This week the long-brewing news that religious institutions will be allowed (allowed, mind, not compelled) to conduct same-sex civil partnerships in places of worship, proves a slippery and confusing concept for Cristina Odone.
Completely missing the point that, as per her paper’s own Q&A on the subject, no religious institution will be forced to conduct same-sex unions, Cristina Odone manages to write an entire article about same-sex marriage in churches without being able to conceive the possibility of any religious practitioner genuinely believing it was desirable and good for a religious same-sex couple to have their ceremony in a church. It could, apparently, only possibly be “fake” goodwill and a “pantomime”. (See this HumanistLife article from last year for a quite different view, by a Unitarian minister campaigning for the right to marry same-sex couples.)
Here’s Cristina at work, so trapped inside a particular Catholic mindset that a genuinely gay-friendly church is a totally alien, distant, unimaginable thing:
Yes, the gay, like the divorcee, can shop around for a liberal priest or imam to perform a religious ceremony. They will no doubt find some churches available for the purpose, an organist willing to play Mendelssohn’s wedding march and a parishioner to arrange the most exquisite bouquets. But as the couple go through the motions, repeating those familiar vows and exchanging rings, everyone will be conscious that this is a facsimile of the real thing, a pantomime ceremony for the thrill of re-enacting a romantic tradition.
Anonymous conservative religious blogger “Archbishop Cranmer”, meanwhile, believes he will surprise his readership by welcoming the moves, on the liberal grounds that “If consenting adults wish to read the Bible, the Qur’an, the Gita, the Upinishads or a divine piece of Shakespeare as they make their vows, that should be a matter for them”. Indeed. His concern is that to ban such choices even in the case of same-sex unions, as at present, is an act of “fundamentalist secularisation”. The British Humanist Association broadly shares the view that consenting adults should be able to practice religion in their ceremony if they so choose; the only real departure is that the BHA want to say it’s a bit more complicated than that because we don’t want a situation where religious same-sex partnerships have the freedom to include philosophical content in a ceremony but the same freedom is denied to non-religious partners, and why on earth don’t we just call gay marriage “marriage“ anyway. Despite the reasonable area of overlap in his views, Cranmer feels compelled to accuse both the British Humanist Association and the National Secular Society of adopting aims and objectives which “happen to coincide with the homosexualist agenda” (this apparently is a Bad Thing, whatever it is).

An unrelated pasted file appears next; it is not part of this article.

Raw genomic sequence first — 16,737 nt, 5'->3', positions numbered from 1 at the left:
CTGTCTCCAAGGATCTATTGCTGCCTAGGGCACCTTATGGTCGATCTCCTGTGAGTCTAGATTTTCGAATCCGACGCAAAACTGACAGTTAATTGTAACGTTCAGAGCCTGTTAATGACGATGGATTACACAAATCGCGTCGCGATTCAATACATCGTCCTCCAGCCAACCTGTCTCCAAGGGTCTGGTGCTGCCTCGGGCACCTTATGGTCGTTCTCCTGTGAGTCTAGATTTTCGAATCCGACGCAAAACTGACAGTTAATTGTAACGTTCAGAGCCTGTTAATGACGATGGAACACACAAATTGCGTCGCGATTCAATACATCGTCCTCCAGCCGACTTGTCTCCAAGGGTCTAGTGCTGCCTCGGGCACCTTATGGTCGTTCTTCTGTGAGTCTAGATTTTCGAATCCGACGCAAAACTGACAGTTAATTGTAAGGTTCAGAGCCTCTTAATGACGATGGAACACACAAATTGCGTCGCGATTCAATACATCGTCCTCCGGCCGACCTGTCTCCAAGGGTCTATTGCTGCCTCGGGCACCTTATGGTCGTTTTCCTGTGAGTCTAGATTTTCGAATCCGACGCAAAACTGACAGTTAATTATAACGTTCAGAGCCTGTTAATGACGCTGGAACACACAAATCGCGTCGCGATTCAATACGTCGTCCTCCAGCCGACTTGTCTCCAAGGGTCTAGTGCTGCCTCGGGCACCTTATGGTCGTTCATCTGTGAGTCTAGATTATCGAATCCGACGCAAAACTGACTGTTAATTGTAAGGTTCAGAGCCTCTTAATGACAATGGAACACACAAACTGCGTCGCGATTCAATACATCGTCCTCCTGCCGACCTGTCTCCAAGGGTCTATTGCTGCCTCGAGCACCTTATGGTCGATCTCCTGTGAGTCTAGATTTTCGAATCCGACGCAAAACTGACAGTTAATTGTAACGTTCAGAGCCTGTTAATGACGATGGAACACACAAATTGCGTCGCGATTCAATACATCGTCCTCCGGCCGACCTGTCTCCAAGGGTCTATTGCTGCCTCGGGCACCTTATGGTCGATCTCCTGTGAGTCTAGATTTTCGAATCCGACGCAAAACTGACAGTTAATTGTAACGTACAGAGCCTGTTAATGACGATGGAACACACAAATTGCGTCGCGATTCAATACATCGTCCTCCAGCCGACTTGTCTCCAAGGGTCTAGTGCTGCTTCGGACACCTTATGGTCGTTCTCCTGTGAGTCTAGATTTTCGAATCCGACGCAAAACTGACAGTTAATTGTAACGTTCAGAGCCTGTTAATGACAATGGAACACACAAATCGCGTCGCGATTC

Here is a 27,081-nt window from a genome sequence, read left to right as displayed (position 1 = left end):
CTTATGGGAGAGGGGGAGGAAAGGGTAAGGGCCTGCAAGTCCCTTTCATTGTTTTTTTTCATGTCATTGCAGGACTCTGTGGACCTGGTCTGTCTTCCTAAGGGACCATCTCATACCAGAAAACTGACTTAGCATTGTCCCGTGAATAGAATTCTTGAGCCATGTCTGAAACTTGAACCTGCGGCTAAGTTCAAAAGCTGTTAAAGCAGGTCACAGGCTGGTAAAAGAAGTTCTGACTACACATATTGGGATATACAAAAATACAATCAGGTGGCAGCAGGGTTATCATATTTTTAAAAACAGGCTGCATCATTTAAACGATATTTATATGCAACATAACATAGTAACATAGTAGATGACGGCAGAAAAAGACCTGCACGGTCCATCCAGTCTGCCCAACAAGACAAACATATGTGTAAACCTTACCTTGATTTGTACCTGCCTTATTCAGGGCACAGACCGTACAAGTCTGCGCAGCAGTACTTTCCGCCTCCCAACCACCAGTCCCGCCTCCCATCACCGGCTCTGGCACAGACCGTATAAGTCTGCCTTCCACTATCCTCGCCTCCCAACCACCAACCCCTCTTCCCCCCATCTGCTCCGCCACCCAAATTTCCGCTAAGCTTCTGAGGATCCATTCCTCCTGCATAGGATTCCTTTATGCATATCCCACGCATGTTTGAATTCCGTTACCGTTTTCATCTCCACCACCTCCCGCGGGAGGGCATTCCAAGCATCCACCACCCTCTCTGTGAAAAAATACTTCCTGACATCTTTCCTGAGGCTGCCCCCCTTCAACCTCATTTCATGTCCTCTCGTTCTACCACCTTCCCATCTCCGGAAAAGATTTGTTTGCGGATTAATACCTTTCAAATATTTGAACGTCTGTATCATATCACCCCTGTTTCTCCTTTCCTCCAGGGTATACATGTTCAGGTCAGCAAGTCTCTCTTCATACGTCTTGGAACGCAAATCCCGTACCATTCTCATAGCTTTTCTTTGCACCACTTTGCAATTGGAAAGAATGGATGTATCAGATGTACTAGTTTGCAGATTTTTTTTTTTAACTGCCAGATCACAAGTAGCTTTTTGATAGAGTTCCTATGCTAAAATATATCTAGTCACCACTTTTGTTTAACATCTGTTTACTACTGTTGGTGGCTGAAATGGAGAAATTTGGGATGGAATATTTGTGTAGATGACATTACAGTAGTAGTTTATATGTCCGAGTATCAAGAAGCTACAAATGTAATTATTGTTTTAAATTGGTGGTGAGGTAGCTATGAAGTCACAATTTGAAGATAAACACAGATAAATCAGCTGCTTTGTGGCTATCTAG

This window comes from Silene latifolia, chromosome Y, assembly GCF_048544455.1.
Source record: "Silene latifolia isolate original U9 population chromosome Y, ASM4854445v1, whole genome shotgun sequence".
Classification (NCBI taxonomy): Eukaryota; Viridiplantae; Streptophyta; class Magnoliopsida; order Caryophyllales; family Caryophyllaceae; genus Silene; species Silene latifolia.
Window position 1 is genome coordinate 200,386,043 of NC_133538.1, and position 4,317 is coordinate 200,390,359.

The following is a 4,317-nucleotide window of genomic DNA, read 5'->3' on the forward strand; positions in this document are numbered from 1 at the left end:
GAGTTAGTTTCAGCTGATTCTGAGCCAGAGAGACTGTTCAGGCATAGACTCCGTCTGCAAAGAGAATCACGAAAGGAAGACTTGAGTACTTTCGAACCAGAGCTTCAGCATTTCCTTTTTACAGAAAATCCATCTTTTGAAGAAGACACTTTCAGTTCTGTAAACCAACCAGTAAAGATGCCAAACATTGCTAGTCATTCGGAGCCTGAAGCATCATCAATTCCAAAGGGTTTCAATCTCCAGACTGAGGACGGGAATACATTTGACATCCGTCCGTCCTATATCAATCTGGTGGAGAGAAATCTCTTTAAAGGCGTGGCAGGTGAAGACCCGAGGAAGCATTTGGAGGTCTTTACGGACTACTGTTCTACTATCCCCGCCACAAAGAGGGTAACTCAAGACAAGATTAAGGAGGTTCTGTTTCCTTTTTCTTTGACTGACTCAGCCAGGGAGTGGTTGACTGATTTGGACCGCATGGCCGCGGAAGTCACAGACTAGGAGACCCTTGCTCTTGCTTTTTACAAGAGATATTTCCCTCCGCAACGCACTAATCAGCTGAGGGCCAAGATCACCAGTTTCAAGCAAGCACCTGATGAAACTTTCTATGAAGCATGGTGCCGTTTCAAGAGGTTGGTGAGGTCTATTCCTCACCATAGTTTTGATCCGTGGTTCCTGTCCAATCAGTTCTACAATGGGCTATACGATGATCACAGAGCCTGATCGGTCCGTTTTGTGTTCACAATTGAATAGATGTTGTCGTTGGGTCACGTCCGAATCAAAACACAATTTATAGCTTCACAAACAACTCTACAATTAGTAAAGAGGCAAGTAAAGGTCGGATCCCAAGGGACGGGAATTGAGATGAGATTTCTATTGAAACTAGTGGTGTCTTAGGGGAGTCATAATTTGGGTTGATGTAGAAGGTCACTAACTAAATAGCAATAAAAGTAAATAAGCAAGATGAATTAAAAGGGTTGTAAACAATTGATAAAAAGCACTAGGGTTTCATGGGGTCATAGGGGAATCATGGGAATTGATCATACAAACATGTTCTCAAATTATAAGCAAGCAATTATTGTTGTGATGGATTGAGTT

The British Humanist Association campaigns for reform of marriage laws, both for humanists and other non-religious people in England and Wales to be able to have legal ceremonies outside of the register office (in England and Wales only the religious have the option of a legal ceremony reflecting their beliefs outside of the register office), and for full equality under the law between same sex civil partnerships and marriage.